TEENAGE girls in China want to rule the boardroom, while their peers in Japan dream of becoming nursery school teachers or housewives, according to a recent survey by a Japanese research institute.
 
The Hakuhodo Institute of Life and Living polled 200 females aged 16 to 19 in Shanghai and another 200 females in the same age group in Tokyo on what they want to do in the future. The survey was conducted in June and August.
 
Some of the most desirable careers picked by the Chinese teenage girls are chief executive officers or senior managers, designers, teachers, or to work in the media, the Shanghai Daily reported yesterday.
 
Japanese teenage girls wanted to become childcare workers or teachers, doctors, flight attendants or housewives.
 
"Doubts about the future after a protracted recession have led to strong desire for stability among young Japanese women," the report said.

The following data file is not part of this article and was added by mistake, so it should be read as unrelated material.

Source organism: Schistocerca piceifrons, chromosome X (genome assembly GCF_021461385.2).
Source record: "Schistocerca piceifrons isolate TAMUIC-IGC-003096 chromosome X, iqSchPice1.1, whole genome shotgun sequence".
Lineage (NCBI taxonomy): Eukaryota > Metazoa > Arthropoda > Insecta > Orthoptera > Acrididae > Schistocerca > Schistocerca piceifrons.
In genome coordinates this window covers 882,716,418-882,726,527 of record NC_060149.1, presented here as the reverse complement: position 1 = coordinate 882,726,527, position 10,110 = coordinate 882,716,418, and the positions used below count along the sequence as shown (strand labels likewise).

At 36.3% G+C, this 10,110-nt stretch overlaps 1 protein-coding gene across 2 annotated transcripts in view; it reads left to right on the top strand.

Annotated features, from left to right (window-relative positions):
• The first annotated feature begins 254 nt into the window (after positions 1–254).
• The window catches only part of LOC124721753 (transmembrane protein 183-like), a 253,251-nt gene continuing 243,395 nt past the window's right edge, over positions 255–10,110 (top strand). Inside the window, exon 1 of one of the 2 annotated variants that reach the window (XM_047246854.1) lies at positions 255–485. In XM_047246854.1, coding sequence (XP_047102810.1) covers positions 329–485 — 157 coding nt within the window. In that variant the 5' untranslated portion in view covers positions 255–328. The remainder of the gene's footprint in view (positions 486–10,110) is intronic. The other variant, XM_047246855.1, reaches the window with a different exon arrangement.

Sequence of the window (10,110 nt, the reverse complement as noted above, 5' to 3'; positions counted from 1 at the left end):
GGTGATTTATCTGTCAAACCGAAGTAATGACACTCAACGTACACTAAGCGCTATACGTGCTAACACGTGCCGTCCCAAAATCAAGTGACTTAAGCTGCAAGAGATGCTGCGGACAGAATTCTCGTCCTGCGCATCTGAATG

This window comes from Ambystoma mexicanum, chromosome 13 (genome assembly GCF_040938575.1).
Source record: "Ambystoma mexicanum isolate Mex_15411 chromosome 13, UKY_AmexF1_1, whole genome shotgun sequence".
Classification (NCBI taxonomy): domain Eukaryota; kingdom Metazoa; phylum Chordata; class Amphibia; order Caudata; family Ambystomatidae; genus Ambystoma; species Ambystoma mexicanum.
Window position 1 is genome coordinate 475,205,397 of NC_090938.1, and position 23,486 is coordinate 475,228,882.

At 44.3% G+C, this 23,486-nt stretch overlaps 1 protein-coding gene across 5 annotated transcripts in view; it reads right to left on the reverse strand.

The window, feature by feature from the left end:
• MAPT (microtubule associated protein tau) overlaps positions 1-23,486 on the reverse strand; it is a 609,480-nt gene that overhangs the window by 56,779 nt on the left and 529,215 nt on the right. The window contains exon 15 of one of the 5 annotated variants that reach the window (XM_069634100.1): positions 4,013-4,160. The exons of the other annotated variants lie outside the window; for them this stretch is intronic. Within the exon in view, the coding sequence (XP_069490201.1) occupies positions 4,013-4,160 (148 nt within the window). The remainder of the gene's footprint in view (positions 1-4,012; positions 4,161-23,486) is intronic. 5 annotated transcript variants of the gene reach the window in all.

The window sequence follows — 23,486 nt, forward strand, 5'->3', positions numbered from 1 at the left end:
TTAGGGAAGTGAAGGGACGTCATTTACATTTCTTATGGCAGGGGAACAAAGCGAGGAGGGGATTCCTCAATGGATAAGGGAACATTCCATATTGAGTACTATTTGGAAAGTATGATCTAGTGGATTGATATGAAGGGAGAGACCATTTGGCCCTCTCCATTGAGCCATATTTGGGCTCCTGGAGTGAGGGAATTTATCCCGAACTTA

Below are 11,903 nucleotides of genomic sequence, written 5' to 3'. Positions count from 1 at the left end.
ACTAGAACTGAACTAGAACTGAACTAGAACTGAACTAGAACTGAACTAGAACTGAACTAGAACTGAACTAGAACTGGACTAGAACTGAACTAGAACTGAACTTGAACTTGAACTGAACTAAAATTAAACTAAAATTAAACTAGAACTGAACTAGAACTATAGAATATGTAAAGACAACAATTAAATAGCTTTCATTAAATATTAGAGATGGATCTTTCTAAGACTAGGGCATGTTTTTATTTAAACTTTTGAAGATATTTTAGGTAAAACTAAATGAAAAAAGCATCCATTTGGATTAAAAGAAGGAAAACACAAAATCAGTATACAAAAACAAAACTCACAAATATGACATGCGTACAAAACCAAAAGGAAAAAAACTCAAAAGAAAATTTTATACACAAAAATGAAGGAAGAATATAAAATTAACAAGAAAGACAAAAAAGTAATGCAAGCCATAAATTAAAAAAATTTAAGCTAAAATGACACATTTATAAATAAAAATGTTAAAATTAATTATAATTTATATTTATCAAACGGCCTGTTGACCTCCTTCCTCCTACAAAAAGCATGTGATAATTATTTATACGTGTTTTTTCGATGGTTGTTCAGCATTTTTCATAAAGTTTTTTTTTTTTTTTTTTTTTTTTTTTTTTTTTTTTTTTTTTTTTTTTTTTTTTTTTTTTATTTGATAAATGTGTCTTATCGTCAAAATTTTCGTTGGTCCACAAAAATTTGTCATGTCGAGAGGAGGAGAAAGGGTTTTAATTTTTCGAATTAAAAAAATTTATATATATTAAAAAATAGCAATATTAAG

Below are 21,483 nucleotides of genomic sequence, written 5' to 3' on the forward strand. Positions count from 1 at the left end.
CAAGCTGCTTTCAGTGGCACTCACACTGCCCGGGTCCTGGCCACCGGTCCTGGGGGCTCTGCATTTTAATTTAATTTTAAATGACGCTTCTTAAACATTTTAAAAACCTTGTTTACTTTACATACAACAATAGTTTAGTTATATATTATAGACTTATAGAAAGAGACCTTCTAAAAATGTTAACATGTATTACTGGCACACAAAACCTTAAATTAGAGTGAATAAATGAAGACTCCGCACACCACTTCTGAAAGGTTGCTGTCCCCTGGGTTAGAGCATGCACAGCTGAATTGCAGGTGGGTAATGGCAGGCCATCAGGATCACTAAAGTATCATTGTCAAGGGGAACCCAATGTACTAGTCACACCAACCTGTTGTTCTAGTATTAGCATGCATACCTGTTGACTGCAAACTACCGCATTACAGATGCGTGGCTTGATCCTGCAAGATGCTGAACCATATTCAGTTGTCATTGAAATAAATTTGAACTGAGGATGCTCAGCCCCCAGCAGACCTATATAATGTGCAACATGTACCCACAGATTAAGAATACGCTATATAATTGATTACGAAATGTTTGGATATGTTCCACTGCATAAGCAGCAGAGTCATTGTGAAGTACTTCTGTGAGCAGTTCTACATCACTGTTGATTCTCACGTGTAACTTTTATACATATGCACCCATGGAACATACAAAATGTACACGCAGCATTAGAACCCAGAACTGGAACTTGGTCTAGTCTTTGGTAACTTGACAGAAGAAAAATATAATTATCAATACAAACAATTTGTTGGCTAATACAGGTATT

But in economically booming China, "even ordinary girls want to head corporations or start their businesses," it said.
 
East China Normal University professor Wu Zunmin said that the differences are mainly due to culture traditions in the two nations.
 
"Japanese girls are traditionally educated to be good wives who could serve thei husbands," Prof Wu said.
 
As for teenage boys in both countries, a career in the computer industry is the preferred choice of most of the 400 — 200 in Shanghai and 200 in Tokyo — polled.
 
Many of the Chinese boys also wanted to become doctors, CEOs or engineers, while their Japanese peers opted to become civil servants, lawyers or artists.
 
~ Shanghai, The Straits Times, December 14, 2005